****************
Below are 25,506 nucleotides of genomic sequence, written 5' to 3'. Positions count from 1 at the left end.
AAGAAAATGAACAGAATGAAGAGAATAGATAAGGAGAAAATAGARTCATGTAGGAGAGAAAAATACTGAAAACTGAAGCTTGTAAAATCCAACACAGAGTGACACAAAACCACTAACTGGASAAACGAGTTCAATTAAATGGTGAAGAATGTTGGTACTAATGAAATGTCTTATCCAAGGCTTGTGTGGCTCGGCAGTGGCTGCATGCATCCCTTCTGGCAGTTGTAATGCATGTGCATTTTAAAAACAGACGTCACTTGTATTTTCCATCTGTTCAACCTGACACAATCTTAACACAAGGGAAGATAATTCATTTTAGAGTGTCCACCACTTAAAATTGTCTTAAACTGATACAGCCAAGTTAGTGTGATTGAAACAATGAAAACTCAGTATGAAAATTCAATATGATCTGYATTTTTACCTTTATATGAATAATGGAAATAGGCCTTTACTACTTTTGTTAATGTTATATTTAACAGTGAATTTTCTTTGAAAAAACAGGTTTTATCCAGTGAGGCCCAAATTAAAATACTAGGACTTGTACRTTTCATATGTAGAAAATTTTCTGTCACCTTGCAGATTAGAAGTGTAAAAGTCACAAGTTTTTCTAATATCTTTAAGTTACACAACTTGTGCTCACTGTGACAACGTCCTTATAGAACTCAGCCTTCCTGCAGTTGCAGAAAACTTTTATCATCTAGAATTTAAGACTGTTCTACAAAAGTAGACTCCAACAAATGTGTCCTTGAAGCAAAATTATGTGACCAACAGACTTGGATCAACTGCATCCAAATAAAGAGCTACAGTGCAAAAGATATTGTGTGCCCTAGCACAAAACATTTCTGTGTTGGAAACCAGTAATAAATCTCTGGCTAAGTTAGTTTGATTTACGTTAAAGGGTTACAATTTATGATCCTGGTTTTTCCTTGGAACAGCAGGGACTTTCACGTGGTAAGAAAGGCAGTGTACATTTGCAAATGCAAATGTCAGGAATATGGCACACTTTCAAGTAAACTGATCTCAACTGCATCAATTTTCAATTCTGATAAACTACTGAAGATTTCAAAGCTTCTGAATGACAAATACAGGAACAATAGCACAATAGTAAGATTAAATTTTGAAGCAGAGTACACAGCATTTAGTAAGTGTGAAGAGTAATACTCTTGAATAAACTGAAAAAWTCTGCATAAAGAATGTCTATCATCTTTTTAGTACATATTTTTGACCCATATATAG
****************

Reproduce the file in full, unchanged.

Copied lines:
Below are 25,506 nucleotides of genomic sequence, written 5' to 3'. Positions count from 1 at the left end.
AAGAAAATGAACAGAATGAAGAGAATAGATAAGGAGAAAATAGARTCATGTAGGAGAGAAAAATACTGAAAACTGAAGCTTGTAAAATCCAACACAGAGTGACACAAAACCACTAACTGGASAAACGAGTTCAATTAAATGGTGAAGAATGTTGGTACTAATGAAATGTCTTATCCAAGGCTTGTGTGGCTCGGCAGTGGCTGCATGCATCCCTTCTGGCAGTTGTAATGCATGTGCATTTTAAAAACAGACGTCACTTGTATTTTCCATCTGTTCAACCTGACACAATCTTAACACAAGGGAAGATAATTCATTTTAGAGTGTCCACCACTTAAAATTGTCTTAAACTGATACAGCCAAGTTAGTGTGATTGAAACAATGAAAACTCAGTATGAAAATTCAATATGATCTGYATTTTTACCTTTATATGAATAATGGAAATAGGCCTTTACTACTTTTGTTAATGTTATATTTAACAGTGAATTTTCTTTGAAAAAACAGGTTTTATCCAGTGAGGCCCAAATTAAAATACTAGGACTTGTACRTTTCATATGTAGAAAATTTTCTGTCACCTTGCAGATTAGAAGTGTAAAAGTCACAAGTTTTTCTAATATCTTTAAGTTACACAACTTGTGCTCACTGTGACAACGTCCTTATAGAACTCAGCCTTCCTGCAGTTGCAGAAAACTTTTATCATCTAGAATTTAAGACTGTTCTACAAAAGTAGACTCCAACAAATGTGTCCTTGAAGCAAAATTATGTGACCAACAGACTTGGATCAACTGCATCCAAATAAAGAGCTACAGTGCAAAAGATATTGTGTGCCCTAGCACAAAACATTTCTGTGTTGGAAACCAGTAATAAATCTCTGGCTAAGTTAGTTTGATTTACGTTAAAGGGTTACAATTTATGATCCTGGTTTTTCCTTGGAACAGCAGGGACTTTCACGTGGTAAGAAAGGCAGTGTACATTTGCAAATGCAAATGTCAGGAATATGGCACACTTTCAAGTAAACTGATCTCAACTGCATCAATTTTCAATTCTGATAAACTACTGAAGATTTCAAAGCTTCTGAATGACAAATACAGGAACAATAGCACAATAGTAAGATTAAATTTTGAAGCAGAGTACACAGCATTTAGTAAGTGTGAAGAGTAATACTCTTGAATAAACTGAAAAAWTCTGCATAAAGAATGTCTATCATCTTTTTAGTACATATTTTTGACCCATATATAG